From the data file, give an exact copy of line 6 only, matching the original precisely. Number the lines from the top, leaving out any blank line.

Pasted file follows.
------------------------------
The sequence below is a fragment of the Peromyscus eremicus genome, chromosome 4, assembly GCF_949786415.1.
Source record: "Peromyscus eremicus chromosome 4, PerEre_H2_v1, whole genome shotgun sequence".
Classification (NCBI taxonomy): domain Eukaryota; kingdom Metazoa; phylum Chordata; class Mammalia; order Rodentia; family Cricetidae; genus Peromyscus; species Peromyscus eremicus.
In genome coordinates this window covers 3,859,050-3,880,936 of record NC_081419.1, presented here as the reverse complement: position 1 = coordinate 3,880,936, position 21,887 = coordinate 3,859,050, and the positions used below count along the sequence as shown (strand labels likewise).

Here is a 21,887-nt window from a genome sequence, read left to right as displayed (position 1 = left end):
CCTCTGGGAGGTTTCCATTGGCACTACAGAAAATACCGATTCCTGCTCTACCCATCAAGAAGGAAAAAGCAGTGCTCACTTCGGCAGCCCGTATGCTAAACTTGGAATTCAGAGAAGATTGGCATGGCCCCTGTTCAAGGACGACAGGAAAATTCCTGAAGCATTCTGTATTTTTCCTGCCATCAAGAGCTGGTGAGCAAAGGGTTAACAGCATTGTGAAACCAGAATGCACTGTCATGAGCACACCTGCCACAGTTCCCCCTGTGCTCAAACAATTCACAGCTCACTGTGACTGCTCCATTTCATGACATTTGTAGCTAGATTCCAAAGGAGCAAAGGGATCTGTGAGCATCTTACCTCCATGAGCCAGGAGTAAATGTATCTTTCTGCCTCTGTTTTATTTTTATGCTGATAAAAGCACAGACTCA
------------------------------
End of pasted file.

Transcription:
CCTCTGGGAGGTTTCCATTGGCACTACAGAAAATACCGATTCCTGCTCTACCCATCAAGAAGGAAAAAGCAGTGCTCACTTCGGCAGCCCGTATGCTAAACTTGGAATTCAGAGAAGATTGGCATGGCCCCTGTTCAAGGACGACAGGAAAATTCCTGAAGCATTCTGTATTTTTCCTGCCATCAAGAGCTGGTGAGCAAAGGGTTAACAGCATTGTGAAACCAGAATGCACTGTCATGAGCACACCTGCCACAGTTCCCCCTGTGCTCAAACAATTCACAGCTCACTGTGACTGCTCCATTTCATGACATTTGTAGCTAGATTCCAAAGGAGCAAAGGGATCTGTGAGCATCTTACCTCCATGAGCCAGGAGTAAATGTATCTTTCTGCCTCTGTTTTATTTTTATGCTGATAAAAGCACAGACTCA